Knowing that you love attention and being the star in the Big Apple, perhaps you are too busy taking meetings, giving interviews, holding press conferences, and having dinner with Columbia University students. So let me draw the landscape for you. Recall, Sir, that you came into office promising that:

* You would bring Iran's great oil wealth to the people's tables. Instead, you have eliminated or drastically reduced the subsidies on basic food items and energy, triggering inflation so high that even your own officials are afraid to disclose the true rate. In the past, when one invoked the Persian proverb beh noon-e shabesh mohtajeh (he's in need of bread for his dinner), it meant that the person was poor. But now, many people literally cannot afford even bread for dinner. Is there an Iranian alive who believes your outlandish claims that you oversaw the creation of 1.2 million jobs last year and 2.5 million this year, and that the economy now enjoys a 10 percent rate of growth?

* You would uproot the "oil Mafia" in the oil industry. You could not find any Mafia. Instead, you helped create what many consider a new Mafia -- the Revolutionary Guards and their subsidiary, Khatam ol-Anbiya, have taken control of the oil industry.

* You would have a "cabinet of 70 million," in which the common people would have their say. Instead, your performance has been so dismal and your arrogance so deep that few are willing to work with you. You must constantly turn to the same people who have been accused of rampant corruption and dishonesty, from your First Vice President Mohammad Reza Rahimi to your "billionaire minister" Sadegh Mahsouli and plagiarizing minister Kamran Daneshjoo, with his many fabricated academic "degrees." Is it truly so difficult to find a few good people among 70 million that you must endlessly rotate the members of this sorry crew from post to post?

* You would ensure that Iran was "the freest country in the world" -- a notion you reaffirmed last year when you declared, "Freedom is a divine right." Instead, repression and violations of human rights have reached a sickening level. Detention centers and prisons, from Kahrizak to Evin and Rajaei Shahr, have become macabre places in which prisoners are subjected to the vilest treatment. Do you not think that lashing a young, pious, educated woman, even if symbolically, is terrible for your own image, let alone our nation? I know, you will say that you have no influence over the judiciary. But, then, may I ask how you pulled off the "barter" in which you and Sadegh Larijani agreed that the judiciary would not prosecute Rahimi and, in turn, you would not reveal information about how his brothers -- Ali and Mohammad Javad -- have allegedly taken illegal control of vast agricultural lands east of Tehran, between Varamin and Garmsar, as well as in northern Iran?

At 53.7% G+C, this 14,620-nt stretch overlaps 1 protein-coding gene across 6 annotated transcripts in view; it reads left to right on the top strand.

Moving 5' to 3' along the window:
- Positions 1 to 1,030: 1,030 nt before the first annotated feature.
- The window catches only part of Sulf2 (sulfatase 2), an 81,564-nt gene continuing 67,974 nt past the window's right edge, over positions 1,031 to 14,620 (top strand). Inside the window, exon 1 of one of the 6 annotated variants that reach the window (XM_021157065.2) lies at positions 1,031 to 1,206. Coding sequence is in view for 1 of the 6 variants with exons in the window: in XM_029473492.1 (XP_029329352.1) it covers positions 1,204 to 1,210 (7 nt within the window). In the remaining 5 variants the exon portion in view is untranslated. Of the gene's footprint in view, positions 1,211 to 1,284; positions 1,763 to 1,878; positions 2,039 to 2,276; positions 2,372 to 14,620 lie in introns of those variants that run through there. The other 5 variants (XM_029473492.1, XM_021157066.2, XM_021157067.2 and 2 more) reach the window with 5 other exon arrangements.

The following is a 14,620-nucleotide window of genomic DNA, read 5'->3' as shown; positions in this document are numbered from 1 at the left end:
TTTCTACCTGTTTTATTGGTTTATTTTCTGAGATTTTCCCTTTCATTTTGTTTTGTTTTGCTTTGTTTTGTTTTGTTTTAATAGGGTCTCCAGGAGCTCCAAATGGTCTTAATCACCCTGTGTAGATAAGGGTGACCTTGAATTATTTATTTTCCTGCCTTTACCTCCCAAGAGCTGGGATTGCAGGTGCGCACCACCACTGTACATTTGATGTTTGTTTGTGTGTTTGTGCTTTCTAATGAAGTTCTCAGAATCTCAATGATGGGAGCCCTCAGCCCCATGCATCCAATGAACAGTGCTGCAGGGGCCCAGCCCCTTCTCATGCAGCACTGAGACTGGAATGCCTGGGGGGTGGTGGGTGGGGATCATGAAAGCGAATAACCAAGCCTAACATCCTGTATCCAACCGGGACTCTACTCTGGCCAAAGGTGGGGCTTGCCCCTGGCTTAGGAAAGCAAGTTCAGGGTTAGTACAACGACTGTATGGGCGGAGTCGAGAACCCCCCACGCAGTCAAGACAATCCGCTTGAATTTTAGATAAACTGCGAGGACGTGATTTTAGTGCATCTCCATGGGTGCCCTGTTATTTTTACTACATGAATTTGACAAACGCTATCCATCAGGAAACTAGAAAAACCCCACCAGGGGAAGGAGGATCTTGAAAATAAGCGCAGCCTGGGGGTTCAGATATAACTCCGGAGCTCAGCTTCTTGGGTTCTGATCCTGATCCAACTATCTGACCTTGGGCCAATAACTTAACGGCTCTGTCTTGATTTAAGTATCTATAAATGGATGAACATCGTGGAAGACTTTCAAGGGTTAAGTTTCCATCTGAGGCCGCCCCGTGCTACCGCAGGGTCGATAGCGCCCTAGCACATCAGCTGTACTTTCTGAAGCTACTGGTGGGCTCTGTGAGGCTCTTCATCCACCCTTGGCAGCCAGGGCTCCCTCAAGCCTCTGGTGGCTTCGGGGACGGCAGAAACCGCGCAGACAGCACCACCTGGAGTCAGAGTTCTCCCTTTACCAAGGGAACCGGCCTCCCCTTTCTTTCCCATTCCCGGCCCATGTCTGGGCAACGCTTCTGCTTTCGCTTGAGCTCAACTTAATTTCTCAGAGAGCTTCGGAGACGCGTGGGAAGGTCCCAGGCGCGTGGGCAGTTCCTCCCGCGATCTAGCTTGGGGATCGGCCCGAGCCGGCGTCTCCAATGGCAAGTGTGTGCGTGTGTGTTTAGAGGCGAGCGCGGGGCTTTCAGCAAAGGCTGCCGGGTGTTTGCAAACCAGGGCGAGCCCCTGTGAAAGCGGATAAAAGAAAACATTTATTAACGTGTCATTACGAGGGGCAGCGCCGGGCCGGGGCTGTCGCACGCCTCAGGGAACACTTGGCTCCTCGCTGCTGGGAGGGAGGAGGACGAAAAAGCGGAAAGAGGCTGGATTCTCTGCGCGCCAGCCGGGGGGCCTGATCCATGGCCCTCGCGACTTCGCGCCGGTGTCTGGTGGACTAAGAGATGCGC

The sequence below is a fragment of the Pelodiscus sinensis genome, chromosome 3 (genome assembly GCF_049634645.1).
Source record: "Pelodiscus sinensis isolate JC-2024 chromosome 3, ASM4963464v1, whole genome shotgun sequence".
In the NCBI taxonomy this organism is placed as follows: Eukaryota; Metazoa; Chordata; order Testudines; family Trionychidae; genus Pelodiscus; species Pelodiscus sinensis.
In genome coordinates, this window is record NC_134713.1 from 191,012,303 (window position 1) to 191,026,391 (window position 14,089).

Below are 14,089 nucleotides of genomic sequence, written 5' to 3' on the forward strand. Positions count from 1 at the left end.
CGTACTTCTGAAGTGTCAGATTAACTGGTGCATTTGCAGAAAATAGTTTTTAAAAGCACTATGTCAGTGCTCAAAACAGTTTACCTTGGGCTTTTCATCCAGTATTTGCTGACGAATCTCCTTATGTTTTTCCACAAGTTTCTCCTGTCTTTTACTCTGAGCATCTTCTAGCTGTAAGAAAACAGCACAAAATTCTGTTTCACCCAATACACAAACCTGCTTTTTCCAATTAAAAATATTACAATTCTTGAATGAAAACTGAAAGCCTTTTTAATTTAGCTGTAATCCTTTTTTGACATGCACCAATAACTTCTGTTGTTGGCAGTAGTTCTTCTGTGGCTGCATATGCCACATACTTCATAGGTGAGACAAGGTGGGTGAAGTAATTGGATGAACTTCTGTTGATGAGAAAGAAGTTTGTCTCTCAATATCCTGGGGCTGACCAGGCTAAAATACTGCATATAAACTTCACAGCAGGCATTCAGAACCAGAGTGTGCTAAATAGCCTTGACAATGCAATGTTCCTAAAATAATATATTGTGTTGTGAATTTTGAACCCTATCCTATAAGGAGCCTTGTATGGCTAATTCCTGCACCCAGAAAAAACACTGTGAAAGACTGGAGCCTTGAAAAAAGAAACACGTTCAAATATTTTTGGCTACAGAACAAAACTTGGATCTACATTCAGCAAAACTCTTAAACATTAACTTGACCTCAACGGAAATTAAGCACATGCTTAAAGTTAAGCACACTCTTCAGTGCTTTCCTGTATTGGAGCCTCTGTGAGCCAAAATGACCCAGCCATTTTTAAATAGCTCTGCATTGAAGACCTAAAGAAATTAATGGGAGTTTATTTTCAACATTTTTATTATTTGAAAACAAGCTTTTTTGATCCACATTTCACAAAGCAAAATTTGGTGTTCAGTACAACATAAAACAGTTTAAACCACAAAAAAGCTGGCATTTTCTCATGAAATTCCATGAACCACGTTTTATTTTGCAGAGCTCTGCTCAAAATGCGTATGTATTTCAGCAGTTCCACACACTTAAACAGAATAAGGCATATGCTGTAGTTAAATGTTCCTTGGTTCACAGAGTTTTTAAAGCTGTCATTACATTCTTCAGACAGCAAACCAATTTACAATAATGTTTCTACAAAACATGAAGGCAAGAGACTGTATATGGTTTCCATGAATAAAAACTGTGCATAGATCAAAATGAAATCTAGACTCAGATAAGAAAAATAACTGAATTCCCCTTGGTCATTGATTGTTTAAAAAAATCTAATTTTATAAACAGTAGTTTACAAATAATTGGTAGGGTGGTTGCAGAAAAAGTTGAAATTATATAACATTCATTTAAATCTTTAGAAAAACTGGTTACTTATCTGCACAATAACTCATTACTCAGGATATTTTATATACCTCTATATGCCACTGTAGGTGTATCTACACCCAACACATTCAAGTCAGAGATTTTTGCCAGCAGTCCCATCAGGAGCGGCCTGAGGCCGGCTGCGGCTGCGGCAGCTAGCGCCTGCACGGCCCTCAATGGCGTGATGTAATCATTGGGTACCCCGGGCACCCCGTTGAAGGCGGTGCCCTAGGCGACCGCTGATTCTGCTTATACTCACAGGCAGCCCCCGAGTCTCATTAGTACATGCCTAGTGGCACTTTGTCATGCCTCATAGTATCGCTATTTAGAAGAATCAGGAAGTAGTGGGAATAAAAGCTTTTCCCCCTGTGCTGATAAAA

Well, not only did you not deliver on your promises, you also began to believe that you actually received 24 million votes in 2009. Pardon me, you believe that you really have the support of 35 million voters, but because of Mr. Khamenei, your former patron, you were cheated of 11 million of their votes. Ask yourself, Sir: What happened to those 24 or 35 million people when you stayed home for 11 days, trying to resist Mr. Khamenei's order to reinstate Heydar Moslehi as minister of intelligence? Nothing, Sir! Granted, it did take guts to do what you did! But you are despised by so many that not a single person, out of that imagined 24 or 35 million, came out to the streets anywhere to shout in your support. Not a single group, no matter how small, mobilized on your behalf. There was not a single cry in cyberspace to rally in your defense. Compare this with what Mir Hossein Mousavi and Mehdi Karroubi can do. They do not have any resources other than the moral support of the people. But whenever they have called on the people to come out to the streets and protest peacefully, the large cities have had to be heavily militarized by the Guards and the Basij to prevent the demonstrations from reaching critical mass. Even prominent figures in the regime have acknowledged this.

So now here are the realities. By emphasizing your supposed links, through Mashaei, to Imam Mahdi, you have infuriated Mr. Khamenei and the reactionary clerics around him. After all, if you can be in direct contact with the Imam, you do not need Khamenei, do you? You and I know that those clerics have to resort to the Imam and his supposed deputy in his absence, Mr. Khamenei, in order to duck the question of their legitimacy after all that they have done to the nation. If you take that away from them, what are they left with?

By standing up to Mr. Khamenei, you have also stood up against the top Guard commanders, who owe everything to him. Remember your recent brawl with General Jafari over the illegal wharves under Guard control?

The vast resources that your supporters have amassed to help you with the Majles elections are being confiscated under a variety of excuses, including, of course, redress for that embezzlement case with which your dear friend Mashaei has been closely linked. If you do not have any resources to distribute to the people in small towns and villages -- the way you did right before the 2009 election -- what are your chances of winning?